Demonstrators filled the streets of Jefferson Park in Chicago on February 21st. What were they protesting? Constituents of the 45th ward rallied against a new multi-family housing complex proposed for Jefferson Park in Chicago. Alderman John Arena announced a plan to build more affordable housing in Jefferson Park to address what he referred to as a need. The community is particularly angry about the affordable housing complex that is planned to be built at 5150 N. Northwest Highway. The plan is to build apartments that would rent 80 units below market rate and at least 20 units to affordable housing. Community members are concerned that by adding affordable housing units it would “bring the city’s surging violent crime into a neighborhood known for its relative safety.”1 Do affordable housing units actually bring the “city’s surging violent crime”? I think not. I do believe however that the 45th Ward’s sentiments are not unique and are simply a continuation of prejudice towards persons who receive housing assistance that has existed historically in Chicago.
In class we recently went over the Gautreaux litigation, the first major public housing desegregation lawsuit. The Chicago Housing Authority (CHA) and Housing and Urban Development (HUD) were charged with concentrating public housing units in isolated African-American neighborhoods in violation of the Equal Protection Clause and the Civil Rights Act. Notably, most of the public housing units were built on the south side, and those that were built on the north side had whites only policies. Aldermen and Alderwomen played a significant role in preventing public housing from being built in their communities. The Supreme Court ultimately found for the African-American public-housing tenants holding that CHA and HUD were guilty of employing discriminatory housing practices. Although arguably not much has changed since Gautreaux, an increase in mixed-income housing developments have been built around Chicago. The idea was to integrate communities and prevent further segregation.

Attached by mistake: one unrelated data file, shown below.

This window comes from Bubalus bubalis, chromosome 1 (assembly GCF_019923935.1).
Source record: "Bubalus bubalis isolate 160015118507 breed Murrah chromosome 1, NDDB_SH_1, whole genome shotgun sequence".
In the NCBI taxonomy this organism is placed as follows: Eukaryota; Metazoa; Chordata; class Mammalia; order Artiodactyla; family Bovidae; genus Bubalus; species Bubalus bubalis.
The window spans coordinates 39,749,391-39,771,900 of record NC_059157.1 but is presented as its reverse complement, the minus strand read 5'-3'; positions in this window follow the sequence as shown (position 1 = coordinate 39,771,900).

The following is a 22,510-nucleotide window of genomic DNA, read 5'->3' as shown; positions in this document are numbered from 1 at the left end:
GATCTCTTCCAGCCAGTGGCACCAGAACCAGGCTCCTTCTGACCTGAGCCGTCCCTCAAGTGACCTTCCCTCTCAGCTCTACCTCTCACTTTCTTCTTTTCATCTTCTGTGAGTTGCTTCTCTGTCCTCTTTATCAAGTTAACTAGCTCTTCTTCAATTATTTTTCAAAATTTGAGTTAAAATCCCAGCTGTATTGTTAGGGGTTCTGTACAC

The question now remains whether prejudices and practices have changed as a result of the mixed-income housing development. I believe that the protest in Jefferson Park indicates that it has not. Jefferson Park is not the only Ward that has protested mixed-income housing. About a year ago Alderman Gilbert Villegas of the 36th Ward rejected plans for an affordable housing proposal by the same Full Circle Communities that Alderman Arena is currently working with. Villegas made his decision after his residents expressed “concern” that housing would attract crime to the area. Arena is now facing a similar battle. He has explained that Jefferson Park’s mixed-income housing units would be for people that already live in the ward, such as police officers, teachers, nurses, veterans, and those with disabilities. Arena himself recognizes sentiments that continue to exist in his statement that “he hopes community dialogue on the proposal would be based on fact and not prejudice.”2 For now Arena will have to face the prejudice of his constituents if he wants to make mixed-income housing available in the 45th Ward.
1 Alex Nitkin, Jefferson Park Housing Debate Draws Voices From Around the City, dnainfo.com (Feb. 22, 2017, 6:07 AM), https://www.dnainfo.com/chicago/20170222/jefferson-park/jefferson-park-affordable-housing-mixed-income-protest-john-arena